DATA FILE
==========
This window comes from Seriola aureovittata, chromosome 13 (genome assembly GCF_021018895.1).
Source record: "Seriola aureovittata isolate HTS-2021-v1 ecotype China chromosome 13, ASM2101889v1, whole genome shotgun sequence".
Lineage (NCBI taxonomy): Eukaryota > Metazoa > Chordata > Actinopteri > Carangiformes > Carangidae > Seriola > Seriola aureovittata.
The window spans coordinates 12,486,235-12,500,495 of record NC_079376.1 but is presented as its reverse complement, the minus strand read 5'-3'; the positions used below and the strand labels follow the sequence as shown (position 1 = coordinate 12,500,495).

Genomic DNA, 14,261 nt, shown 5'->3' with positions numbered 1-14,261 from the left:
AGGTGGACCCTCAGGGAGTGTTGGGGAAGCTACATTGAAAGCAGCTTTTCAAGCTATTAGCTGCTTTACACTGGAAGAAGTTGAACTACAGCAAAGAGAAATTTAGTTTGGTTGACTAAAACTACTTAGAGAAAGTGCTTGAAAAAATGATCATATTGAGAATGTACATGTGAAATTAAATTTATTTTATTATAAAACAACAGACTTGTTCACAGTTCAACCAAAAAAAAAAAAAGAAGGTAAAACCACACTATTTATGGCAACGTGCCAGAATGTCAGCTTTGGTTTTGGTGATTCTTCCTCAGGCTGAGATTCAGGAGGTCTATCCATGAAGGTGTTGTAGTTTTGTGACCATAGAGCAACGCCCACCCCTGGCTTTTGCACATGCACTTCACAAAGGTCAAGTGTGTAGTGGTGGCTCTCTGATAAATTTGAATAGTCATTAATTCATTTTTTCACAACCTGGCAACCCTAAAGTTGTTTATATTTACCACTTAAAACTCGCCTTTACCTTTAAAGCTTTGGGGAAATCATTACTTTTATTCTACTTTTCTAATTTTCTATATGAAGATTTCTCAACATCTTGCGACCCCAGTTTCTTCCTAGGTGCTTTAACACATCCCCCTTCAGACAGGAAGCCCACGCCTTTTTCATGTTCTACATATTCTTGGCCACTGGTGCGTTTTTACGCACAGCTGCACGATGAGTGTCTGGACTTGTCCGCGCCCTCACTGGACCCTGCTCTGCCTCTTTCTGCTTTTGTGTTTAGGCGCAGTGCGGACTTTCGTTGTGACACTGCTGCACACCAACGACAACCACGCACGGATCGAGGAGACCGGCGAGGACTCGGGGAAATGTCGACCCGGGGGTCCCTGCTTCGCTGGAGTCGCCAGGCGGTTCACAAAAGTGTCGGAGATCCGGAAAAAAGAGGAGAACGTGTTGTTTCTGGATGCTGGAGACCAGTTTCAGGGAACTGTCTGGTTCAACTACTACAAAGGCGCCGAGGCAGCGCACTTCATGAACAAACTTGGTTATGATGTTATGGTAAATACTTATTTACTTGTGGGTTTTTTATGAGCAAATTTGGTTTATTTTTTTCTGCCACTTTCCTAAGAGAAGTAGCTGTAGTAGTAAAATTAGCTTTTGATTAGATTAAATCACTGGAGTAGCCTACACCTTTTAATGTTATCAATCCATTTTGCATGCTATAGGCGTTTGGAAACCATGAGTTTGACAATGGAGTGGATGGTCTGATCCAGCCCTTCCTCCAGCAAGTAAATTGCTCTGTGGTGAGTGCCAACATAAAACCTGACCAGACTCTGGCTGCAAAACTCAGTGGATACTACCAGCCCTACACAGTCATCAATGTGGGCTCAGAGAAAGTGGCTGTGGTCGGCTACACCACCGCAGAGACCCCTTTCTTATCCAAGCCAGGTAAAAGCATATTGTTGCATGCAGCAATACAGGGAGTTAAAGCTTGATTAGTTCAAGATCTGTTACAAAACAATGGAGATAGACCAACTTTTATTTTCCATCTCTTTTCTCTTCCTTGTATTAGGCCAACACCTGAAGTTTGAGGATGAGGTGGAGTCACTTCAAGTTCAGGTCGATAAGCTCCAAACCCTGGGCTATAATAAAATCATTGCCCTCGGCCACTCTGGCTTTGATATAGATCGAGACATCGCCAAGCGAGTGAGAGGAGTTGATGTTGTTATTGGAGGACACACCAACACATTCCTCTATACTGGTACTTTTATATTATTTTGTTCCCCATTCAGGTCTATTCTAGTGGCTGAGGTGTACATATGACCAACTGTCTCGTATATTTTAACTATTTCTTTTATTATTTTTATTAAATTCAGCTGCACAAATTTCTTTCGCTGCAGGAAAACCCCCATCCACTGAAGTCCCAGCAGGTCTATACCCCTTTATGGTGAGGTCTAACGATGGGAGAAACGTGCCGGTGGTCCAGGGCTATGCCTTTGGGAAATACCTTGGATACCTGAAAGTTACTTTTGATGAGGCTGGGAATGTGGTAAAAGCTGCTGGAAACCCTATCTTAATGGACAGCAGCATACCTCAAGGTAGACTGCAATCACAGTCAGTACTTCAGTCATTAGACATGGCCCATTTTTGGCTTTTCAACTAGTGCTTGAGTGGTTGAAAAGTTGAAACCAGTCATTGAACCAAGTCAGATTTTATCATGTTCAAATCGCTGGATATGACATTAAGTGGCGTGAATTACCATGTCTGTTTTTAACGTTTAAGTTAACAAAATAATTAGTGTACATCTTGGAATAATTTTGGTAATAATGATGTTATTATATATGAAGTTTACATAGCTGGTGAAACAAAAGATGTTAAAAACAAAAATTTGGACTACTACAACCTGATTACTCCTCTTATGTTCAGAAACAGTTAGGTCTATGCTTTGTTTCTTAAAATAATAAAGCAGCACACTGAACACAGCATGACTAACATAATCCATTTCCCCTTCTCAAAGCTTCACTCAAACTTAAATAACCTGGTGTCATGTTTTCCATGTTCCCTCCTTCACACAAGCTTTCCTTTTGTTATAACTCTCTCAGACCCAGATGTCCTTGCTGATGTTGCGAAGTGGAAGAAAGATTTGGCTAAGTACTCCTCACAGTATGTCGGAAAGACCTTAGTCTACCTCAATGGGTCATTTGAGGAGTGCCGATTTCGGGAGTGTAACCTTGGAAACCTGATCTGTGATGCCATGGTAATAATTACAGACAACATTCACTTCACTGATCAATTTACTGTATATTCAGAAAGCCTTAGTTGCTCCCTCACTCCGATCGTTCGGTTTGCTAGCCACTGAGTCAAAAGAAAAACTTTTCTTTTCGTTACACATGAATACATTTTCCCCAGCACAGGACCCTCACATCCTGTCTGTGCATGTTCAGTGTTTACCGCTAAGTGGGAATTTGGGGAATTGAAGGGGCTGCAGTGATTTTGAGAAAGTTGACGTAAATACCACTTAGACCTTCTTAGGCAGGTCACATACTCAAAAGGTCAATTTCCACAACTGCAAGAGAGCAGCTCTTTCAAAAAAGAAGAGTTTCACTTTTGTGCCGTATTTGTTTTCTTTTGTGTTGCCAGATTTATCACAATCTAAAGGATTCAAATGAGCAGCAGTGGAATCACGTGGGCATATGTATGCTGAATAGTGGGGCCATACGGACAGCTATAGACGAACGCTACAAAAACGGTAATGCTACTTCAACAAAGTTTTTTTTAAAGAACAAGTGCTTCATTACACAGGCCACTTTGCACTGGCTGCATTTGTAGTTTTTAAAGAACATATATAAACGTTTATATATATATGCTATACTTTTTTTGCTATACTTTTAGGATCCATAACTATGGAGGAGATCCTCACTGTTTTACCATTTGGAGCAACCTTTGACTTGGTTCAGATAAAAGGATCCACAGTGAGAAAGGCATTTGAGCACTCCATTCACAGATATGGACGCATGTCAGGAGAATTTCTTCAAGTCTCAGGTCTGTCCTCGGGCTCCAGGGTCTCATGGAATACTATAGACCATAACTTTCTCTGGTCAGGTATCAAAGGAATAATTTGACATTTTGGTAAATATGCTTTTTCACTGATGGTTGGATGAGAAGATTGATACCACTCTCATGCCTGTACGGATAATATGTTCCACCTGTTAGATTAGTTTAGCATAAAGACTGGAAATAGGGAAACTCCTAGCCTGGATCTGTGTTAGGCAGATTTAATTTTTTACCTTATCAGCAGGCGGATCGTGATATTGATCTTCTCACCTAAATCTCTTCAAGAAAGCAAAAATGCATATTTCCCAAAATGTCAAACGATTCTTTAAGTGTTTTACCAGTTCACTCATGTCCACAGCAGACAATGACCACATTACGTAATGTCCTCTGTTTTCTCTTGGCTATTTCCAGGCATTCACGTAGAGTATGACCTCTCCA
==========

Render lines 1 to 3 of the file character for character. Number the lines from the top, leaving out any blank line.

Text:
This window comes from Seriola aureovittata, chromosome 13 (genome assembly GCF_021018895.1).
Source record: "Seriola aureovittata isolate HTS-2021-v1 ecotype China chromosome 13, ASM2101889v1, whole genome shotgun sequence".
Lineage (NCBI taxonomy): Eukaryota > Metazoa > Chordata > Actinopteri > Carangiformes > Carangidae > Seriola > Seriola aureovittata.